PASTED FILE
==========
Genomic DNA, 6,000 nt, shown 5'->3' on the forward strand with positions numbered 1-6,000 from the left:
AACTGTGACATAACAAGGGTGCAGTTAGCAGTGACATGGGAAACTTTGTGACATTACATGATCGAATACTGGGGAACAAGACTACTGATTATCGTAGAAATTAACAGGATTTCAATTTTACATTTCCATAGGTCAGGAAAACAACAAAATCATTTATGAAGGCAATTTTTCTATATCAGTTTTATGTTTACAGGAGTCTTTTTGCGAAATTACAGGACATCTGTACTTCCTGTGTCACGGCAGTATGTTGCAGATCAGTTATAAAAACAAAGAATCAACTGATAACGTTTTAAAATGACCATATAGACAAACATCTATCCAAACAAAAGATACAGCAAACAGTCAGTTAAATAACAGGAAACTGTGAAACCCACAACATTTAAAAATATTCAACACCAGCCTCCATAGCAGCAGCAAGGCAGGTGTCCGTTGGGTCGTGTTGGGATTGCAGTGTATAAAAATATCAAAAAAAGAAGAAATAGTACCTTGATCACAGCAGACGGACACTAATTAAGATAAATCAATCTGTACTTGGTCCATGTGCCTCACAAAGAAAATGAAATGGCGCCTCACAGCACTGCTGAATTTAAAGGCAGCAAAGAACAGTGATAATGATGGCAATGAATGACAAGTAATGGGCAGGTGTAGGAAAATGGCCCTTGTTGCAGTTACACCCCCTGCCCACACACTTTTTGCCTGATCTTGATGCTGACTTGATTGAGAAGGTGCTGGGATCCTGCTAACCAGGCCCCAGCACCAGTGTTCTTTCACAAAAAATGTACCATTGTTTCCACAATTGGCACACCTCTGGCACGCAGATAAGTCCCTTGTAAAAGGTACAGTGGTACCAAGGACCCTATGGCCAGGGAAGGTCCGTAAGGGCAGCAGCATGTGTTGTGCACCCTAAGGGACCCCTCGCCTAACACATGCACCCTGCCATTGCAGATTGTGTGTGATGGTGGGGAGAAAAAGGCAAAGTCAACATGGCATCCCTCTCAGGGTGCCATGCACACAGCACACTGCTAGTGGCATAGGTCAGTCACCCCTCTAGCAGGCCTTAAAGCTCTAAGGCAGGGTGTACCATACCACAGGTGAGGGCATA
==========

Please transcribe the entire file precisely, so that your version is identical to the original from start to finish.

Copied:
Genomic DNA, 6,000 nt, shown 5'->3' on the forward strand with positions numbered 1-6,000 from the left:
AACTGTGACATAACAAGGGTGCAGTTAGCAGTGACATGGGAAACTTTGTGACATTACATGATCGAATACTGGGGAACAAGACTACTGATTATCGTAGAAATTAACAGGATTTCAATTTTACATTTCCATAGGTCAGGAAAACAACAAAATCATTTATGAAGGCAATTTTTCTATATCAGTTTTATGTTTACAGGAGTCTTTTTGCGAAATTACAGGACATCTGTACTTCCTGTGTCACGGCAGTATGTTGCAGATCAGTTATAAAAACAAAGAATCAACTGATAACGTTTTAAAATGACCATATAGACAAACATCTATCCAAACAAAAGATACAGCAAACAGTCAGTTAAATAACAGGAAACTGTGAAACCCACAACATTTAAAAATATTCAACACCAGCCTCCATAGCAGCAGCAAGGCAGGTGTCCGTTGGGTCGTGTTGGGATTGCAGTGTATAAAAATATCAAAAAAAGAAGAAATAGTACCTTGATCACAGCAGACGGACACTAATTAAGATAAATCAATCTGTACTTGGTCCATGTGCCTCACAAAGAAAATGAAATGGCGCCTCACAGCACTGCTGAATTTAAAGGCAGCAAAGAACAGTGATAATGATGGCAATGAATGACAAGTAATGGGCAGGTGTAGGAAAATGGCCCTTGTTGCAGTTACACCCCCTGCCCACACACTTTTTGCCTGATCTTGATGCTGACTTGATTGAGAAGGTGCTGGGATCCTGCTAACCAGGCCCCAGCACCAGTGTTCTTTCACAAAAAATGTACCATTGTTTCCACAATTGGCACACCTCTGGCACGCAGATAAGTCCCTTGTAAAAGGTACAGTGGTACCAAGGACCCTATGGCCAGGGAAGGTCCGTAAGGGCAGCAGCATGTGTTGTGCACCCTAAGGGACCCCTCGCCTAACACATGCACCCTGCCATTGCAGATTGTGTGTGATGGTGGGGAGAAAAAGGCAAAGTCAACATGGCATCCCTCTCAGGGTGCCATGCACACAGCACACTGCTAGTGGCATAGGTCAGTCACCCCTCTAGCAGGCCTTAAAGCTCTAAGGCAGGGTGTACCATACCACAGGTGAGGGCATA